Just west of the Canadian Rockies’ Continental Divide lies Yoho National Park, a beautiful land of jagged peaks and roaring rivers. Back in the late 19th century, however, the Canadian Pacific Railway company didn’t exactly see the beauty of Yoho. After all, the company had to figure out a way across the notorious Kicking Horse Pass and its perilous 1,000-foot drop from Wapta Lake to the plains just east of Field. Determining how to safely create one of the steepest railroad stretches in the world was no easy task. The original rail route had a dangerous 4 percent gradient, and it was a disaster. The first train crashed straight into a canyon, and it would be another 25 years before the CPR would build Spiral Tunnels.
Spiral Tunnels was completed in 1909 and remains a true feat of engineering: two vast tunnels running figure-eight loops through the snowcapped mountains. The upper tunnel cuts a swath through Cathedral Mountain for 1,000 yards, while the lower tunnel steers through Mt Ogden. By going around in loops, Spiral Tunnels double the length of this railroad stretch, reducing the gradient to a much safer 2 percent.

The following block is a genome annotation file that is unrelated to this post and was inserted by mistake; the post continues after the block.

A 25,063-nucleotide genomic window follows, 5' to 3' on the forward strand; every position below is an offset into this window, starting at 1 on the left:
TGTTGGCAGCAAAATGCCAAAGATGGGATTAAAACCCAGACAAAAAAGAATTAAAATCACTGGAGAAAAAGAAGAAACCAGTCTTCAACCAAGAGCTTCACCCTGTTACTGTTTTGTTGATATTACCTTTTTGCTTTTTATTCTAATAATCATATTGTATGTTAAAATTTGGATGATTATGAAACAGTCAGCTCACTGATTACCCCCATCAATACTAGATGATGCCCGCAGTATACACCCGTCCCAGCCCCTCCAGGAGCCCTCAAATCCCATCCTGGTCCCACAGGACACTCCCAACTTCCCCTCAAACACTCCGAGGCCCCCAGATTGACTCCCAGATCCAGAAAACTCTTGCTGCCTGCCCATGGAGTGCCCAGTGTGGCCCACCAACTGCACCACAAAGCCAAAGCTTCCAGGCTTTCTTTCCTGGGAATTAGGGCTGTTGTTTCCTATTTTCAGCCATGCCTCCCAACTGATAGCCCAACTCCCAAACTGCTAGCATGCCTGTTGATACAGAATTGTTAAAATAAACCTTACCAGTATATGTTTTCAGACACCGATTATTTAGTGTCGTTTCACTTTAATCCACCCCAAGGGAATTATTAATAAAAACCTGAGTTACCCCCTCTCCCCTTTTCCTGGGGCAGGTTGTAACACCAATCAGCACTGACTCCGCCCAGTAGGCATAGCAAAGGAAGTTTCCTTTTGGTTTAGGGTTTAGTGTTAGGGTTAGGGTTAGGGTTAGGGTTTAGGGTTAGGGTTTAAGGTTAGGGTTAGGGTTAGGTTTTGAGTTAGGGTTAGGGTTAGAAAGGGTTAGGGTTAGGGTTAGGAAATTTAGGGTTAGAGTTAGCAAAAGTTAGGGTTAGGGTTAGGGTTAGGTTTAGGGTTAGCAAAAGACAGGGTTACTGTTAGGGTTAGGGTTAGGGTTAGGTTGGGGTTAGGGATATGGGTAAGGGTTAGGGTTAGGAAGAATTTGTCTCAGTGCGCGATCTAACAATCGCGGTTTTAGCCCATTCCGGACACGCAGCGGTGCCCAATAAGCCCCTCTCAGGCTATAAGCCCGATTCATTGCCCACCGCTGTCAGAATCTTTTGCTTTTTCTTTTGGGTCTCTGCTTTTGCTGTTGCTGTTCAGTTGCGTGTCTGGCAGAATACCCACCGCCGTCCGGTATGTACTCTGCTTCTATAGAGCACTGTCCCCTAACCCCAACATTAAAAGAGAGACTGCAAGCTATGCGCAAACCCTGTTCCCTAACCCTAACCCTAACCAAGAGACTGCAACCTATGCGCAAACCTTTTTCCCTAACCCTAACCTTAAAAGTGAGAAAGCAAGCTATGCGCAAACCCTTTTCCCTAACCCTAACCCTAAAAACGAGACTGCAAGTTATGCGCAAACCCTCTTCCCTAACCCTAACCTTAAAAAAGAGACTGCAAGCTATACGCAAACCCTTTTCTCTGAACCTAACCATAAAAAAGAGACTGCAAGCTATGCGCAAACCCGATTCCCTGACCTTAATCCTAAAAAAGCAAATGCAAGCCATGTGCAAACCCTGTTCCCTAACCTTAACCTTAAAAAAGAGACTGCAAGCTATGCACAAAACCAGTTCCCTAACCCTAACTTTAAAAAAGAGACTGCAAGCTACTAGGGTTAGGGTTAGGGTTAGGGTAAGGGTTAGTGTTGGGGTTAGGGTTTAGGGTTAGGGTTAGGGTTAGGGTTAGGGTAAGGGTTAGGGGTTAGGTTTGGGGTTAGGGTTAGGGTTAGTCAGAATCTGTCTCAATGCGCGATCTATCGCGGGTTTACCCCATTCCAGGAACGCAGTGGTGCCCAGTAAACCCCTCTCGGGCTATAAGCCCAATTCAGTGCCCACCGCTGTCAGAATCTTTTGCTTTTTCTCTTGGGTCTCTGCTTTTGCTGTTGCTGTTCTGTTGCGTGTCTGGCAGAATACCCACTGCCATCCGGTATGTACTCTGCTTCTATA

Watching two-mile-long freight trains rush through Spiral Tunnels is quite a sight. It takes a while to realize you’re not watching three different trains going in opposite directions, but instead, one long train looping over and under itself, deep into the mountains and up the valley to the Kicking Horse Pass.
Trains can run through the tunnels every 15 minutes or so in the summer, though be prepared to wait. There are many information plaques at the Lower Spiral Tunnel Viewpoint, five miles east of the town of Field in British Columbia and more information about Spiral Tunnels at the visitor center in town.